Bush Delivers State of the Union Address in Iambic Pentameter
Washington – President Bush surprised many in attendance here tonight, as he delivered his final State of the Union address in iambic pentameter, a particular type of meter, used most often in poetry and drama. The plays and sonnets of Shakespeare are often cited as examples of iambic pentameter. Never before has a U.S. president used the unusual rhythm in a State of the Union speech. Former President Bill Clinton said he did do so during his 1993 State of the Union speech, but he was lying to impress a woman at a bar.
The address began in the usual fashion, with President Bush being introduced by Speaker of the House Nancy Pelosi. Then, after a round of applause, Mr. Bush launched into the unusual meter, without a warning or a clue.
“Madame Speaker and V.P. Cheney,
Members of the Congress, House and S’nate,
Tonight you are to see a thing that’s new,
A revolution in the State of U.
I will perform this speech in rhyming verse,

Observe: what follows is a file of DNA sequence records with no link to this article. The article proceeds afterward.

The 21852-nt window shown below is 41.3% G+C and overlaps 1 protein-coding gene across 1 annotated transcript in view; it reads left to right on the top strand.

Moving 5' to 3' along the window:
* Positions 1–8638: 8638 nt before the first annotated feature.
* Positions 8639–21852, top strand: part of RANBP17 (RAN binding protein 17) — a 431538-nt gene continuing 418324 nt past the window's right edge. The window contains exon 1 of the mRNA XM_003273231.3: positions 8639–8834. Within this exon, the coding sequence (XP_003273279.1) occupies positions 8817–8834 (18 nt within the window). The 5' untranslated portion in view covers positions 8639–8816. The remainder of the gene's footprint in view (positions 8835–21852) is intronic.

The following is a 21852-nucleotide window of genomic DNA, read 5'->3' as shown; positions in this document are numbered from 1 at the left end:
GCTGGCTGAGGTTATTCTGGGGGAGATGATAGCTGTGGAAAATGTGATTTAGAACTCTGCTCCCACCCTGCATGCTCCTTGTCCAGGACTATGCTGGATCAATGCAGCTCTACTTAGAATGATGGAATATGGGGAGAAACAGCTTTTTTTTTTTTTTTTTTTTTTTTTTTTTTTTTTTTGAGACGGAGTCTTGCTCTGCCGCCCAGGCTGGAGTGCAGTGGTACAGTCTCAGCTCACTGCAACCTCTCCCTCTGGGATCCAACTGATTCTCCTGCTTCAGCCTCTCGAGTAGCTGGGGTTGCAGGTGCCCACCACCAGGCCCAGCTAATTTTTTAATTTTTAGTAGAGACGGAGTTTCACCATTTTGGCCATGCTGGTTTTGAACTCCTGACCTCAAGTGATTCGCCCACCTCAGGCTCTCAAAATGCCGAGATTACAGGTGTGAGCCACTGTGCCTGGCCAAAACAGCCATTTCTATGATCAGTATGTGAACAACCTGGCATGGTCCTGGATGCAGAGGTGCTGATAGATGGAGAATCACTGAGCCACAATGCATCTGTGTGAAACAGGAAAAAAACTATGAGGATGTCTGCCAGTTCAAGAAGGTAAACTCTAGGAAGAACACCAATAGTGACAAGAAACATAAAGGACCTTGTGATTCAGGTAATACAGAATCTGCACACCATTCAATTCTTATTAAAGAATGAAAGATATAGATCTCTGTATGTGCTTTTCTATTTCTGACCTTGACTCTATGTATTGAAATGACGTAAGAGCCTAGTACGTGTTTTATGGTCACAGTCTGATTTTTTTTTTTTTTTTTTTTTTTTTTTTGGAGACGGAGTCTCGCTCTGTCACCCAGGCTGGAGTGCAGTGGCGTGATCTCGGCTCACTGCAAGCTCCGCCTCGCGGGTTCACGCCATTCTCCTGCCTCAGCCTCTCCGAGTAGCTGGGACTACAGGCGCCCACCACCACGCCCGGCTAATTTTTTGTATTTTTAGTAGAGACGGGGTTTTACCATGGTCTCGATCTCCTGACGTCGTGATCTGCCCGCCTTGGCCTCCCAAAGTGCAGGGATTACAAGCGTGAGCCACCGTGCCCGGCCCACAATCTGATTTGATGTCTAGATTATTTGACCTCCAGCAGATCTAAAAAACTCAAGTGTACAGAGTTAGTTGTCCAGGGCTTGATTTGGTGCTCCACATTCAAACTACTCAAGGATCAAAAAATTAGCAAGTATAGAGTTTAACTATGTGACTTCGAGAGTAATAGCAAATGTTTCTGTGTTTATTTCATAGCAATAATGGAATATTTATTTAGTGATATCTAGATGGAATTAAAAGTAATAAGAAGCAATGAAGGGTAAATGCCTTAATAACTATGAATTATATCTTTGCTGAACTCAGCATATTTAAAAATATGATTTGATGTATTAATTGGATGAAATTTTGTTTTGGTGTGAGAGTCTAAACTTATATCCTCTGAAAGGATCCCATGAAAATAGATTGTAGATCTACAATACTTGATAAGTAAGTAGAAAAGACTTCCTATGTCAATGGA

And after last year, how could it be worse?”
The stunned crowd grew silent. The normal whooping and hollering did not occur. The president continued,
“Th’economy she’s in good shape, I know
You’re hearing things that say it’s not so good.
There is a crunch right now that is for sure,
But we will weather through just like before.
The thing I’d like to say more than the rest,
Is tax cuts that don’t end, they are the best.
So make them last forever, if you will,
And I won’t have to veto all your bills.
Take heart, my friends, the Union, She is strong.
And she’ll be stronger after I take off.”
The president then paused, and looked out into the stunned audience.
“Thank you, and God bless you,” he concluded. And he walked off the dais and out of the House Chamber.